This is the heart of the whole debate about net neutrality. I believe it's not really about mobile operators trying to give an advantage to their own services, it's mostly about the operators trying to open up a second revenue stream because they're afraid they can't get enough revenue from users to support future growth.
For the operators, charging web companies a fee seems intensely attractive because the fee could be scaled to the amount of traffic they generate (unlike the flat-rate data plans that users prefer), forcing the web companies to use bandwidth more efficiently. It also would let operators increase their revenue without directly reducing user demand. Basically, the web companies would subsidize a shift from wired to wireless computing.
The third option
I can see why the operators are pushing on both of these options. They're in a difficult situation, and it would be very helpful to them if somebody bailed them out (link). I might be trying the same things if I worked for an operator. But there is a third option for managing cellular data overload, and it deserves to get a lot more attention:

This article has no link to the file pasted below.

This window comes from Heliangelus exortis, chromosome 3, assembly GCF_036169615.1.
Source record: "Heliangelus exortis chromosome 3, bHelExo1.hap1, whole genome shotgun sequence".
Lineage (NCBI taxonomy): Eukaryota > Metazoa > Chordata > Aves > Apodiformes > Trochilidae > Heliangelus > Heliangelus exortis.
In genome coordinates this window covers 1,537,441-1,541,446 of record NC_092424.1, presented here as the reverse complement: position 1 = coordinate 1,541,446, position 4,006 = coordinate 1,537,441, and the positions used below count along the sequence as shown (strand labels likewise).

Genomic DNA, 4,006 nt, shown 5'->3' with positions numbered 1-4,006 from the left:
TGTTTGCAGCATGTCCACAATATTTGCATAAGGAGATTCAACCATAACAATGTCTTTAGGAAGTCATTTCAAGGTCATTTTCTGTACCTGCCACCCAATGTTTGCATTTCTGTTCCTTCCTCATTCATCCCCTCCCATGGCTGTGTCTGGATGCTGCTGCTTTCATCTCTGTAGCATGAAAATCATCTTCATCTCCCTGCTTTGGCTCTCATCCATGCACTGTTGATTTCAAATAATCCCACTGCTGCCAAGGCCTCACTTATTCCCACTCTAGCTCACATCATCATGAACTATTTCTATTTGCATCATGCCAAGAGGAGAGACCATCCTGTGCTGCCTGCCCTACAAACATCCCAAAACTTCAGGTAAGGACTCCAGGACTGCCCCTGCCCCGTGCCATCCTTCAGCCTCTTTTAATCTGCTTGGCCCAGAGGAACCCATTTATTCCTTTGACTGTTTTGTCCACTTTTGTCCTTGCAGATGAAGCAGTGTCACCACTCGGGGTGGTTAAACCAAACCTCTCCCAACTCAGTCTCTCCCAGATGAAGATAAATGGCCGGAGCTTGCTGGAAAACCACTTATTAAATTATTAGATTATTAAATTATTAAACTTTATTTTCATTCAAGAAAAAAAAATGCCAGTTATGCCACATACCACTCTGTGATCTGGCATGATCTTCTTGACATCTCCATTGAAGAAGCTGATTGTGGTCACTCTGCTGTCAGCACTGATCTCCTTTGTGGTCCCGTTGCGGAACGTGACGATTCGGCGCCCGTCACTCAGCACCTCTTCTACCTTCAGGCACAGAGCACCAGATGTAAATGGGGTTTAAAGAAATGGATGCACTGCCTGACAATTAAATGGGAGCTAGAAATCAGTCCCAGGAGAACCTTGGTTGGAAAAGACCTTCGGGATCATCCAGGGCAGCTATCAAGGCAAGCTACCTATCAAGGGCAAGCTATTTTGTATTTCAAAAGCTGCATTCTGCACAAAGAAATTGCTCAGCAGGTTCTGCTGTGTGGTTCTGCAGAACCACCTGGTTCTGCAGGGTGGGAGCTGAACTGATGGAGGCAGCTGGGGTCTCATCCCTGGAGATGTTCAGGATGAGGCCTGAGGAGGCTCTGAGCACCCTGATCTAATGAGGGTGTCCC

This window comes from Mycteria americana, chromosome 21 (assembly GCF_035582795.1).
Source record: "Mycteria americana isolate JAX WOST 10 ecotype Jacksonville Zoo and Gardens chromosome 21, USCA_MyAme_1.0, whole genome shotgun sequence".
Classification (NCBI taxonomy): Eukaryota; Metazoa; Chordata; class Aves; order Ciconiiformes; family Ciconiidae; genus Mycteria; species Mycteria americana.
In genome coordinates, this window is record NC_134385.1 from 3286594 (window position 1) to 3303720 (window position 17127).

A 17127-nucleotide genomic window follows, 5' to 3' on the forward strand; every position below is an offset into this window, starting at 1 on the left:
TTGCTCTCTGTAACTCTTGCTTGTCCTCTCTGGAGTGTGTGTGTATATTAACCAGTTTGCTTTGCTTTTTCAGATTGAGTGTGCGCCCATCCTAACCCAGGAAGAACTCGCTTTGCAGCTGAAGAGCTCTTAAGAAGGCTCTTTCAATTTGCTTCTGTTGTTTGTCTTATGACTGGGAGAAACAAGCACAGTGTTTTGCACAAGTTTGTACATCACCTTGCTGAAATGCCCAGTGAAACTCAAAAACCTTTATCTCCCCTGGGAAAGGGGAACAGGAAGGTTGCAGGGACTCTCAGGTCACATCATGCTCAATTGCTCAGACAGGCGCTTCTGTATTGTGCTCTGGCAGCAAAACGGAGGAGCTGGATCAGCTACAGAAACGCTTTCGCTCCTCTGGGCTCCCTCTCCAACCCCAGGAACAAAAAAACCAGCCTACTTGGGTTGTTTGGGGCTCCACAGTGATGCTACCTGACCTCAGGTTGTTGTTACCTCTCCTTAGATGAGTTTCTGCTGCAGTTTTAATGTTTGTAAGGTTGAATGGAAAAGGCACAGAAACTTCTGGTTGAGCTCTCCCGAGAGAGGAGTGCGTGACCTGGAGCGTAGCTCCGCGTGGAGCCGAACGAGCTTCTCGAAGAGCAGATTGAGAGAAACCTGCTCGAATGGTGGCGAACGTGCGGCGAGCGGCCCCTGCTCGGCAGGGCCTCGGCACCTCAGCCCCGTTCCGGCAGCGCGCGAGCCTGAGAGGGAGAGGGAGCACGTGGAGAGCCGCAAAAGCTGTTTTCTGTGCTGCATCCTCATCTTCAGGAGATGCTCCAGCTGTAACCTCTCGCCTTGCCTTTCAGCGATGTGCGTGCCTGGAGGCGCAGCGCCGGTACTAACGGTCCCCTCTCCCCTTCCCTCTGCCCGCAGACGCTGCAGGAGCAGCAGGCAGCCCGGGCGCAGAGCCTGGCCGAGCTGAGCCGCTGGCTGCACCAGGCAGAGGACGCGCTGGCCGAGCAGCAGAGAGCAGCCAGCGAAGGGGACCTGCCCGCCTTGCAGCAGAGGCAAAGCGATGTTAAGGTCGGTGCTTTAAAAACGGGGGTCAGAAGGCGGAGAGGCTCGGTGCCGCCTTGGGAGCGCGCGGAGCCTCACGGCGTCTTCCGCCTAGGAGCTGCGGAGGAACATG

In almost every other industry in the world, you're responsible for charging enough money to support your business. Yes, sometimes you have to make investments before you know how much demand there will be, and yes, sometimes that creates a lot of risk for your company. But that's why they pay you the big bucks, Mr. or Ms. CEO.